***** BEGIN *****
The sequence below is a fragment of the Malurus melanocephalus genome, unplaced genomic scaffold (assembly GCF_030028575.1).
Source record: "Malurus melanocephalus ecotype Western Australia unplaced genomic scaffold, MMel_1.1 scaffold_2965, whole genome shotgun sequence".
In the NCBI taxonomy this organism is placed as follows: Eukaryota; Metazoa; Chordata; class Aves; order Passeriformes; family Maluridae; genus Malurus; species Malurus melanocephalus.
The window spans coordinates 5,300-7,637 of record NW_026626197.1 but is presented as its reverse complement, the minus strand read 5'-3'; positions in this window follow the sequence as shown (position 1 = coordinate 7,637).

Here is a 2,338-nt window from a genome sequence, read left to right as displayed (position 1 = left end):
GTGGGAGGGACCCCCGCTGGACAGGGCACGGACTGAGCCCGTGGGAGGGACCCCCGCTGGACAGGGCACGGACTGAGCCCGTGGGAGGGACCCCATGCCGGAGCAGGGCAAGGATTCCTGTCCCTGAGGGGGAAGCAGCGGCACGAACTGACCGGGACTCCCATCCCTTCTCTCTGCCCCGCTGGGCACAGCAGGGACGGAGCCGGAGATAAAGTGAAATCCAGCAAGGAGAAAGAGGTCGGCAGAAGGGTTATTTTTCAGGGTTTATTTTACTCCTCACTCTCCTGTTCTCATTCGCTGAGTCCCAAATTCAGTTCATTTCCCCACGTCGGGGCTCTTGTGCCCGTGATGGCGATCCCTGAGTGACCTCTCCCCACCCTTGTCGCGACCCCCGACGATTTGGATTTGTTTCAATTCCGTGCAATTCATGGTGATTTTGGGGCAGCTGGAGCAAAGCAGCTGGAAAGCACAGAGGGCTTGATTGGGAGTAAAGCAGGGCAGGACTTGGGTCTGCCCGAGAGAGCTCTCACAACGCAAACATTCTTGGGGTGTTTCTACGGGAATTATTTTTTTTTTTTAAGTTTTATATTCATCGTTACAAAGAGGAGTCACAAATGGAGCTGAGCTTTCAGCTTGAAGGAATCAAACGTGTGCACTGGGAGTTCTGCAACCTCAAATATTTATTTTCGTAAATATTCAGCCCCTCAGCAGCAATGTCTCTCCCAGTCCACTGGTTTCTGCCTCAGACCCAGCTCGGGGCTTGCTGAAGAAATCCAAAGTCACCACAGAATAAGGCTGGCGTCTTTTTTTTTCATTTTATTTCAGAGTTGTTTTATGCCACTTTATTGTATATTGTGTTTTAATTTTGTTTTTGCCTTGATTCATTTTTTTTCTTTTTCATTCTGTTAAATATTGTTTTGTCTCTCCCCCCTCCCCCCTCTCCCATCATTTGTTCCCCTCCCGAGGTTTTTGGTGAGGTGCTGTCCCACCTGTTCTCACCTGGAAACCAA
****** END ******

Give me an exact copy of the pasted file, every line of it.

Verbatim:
The sequence below is a fragment of the Malurus melanocephalus genome, unplaced genomic scaffold (assembly GCF_030028575.1).
Source record: "Malurus melanocephalus ecotype Western Australia unplaced genomic scaffold, MMel_1.1 scaffold_2965, whole genome shotgun sequence".
In the NCBI taxonomy this organism is placed as follows: Eukaryota; Metazoa; Chordata; class Aves; order Passeriformes; family Maluridae; genus Malurus; species Malurus melanocephalus.
The window spans coordinates 5,300-7,637 of record NW_026626197.1 but is presented as its reverse complement, the minus strand read 5'-3'; positions in this window follow the sequence as shown (position 1 = coordinate 7,637).

Here is a 2,338-nt window from a genome sequence, read left to right as displayed (position 1 = left end):
GTGGGAGGGACCCCCGCTGGACAGGGCACGGACTGAGCCCGTGGGAGGGACCCCCGCTGGACAGGGCACGGACTGAGCCCGTGGGAGGGACCCCATGCCGGAGCAGGGCAAGGATTCCTGTCCCTGAGGGGGAAGCAGCGGCACGAACTGACCGGGACTCCCATCCCTTCTCTCTGCCCCGCTGGGCACAGCAGGGACGGAGCCGGAGATAAAGTGAAATCCAGCAAGGAGAAAGAGGTCGGCAGAAGGGTTATTTTTCAGGGTTTATTTTACTCCTCACTCTCCTGTTCTCATTCGCTGAGTCCCAAATTCAGTTCATTTCCCCACGTCGGGGCTCTTGTGCCCGTGATGGCGATCCCTGAGTGACCTCTCCCCACCCTTGTCGCGACCCCCGACGATTTGGATTTGTTTCAATTCCGTGCAATTCATGGTGATTTTGGGGCAGCTGGAGCAAAGCAGCTGGAAAGCACAGAGGGCTTGATTGGGAGTAAAGCAGGGCAGGACTTGGGTCTGCCCGAGAGAGCTCTCACAACGCAAACATTCTTGGGGTGTTTCTACGGGAATTATTTTTTTTTTTTAAGTTTTATATTCATCGTTACAAAGAGGAGTCACAAATGGAGCTGAGCTTTCAGCTTGAAGGAATCAAACGTGTGCACTGGGAGTTCTGCAACCTCAAATATTTATTTTCGTAAATATTCAGCCCCTCAGCAGCAATGTCTCTCCCAGTCCACTGGTTTCTGCCTCAGACCCAGCTCGGGGCTTGCTGAAGAAATCCAAAGTCACCACAGAATAAGGCTGGCGTCTTTTTTTTTCATTTTATTTCAGAGTTGTTTTATGCCACTTTATTGTATATTGTGTTTTAATTTTGTTTTTGCCTTGATTCATTTTTTTTCTTTTTCATTCTGTTAAATATTGTTTTGTCTCTCCCCCCTCCCCCCTCTCCCATCATTTGTTCCCCTCCCGAGGTTTTTGGTGAGGTGCTGTCCCACCTGTTCTCACCTGGAAACCAA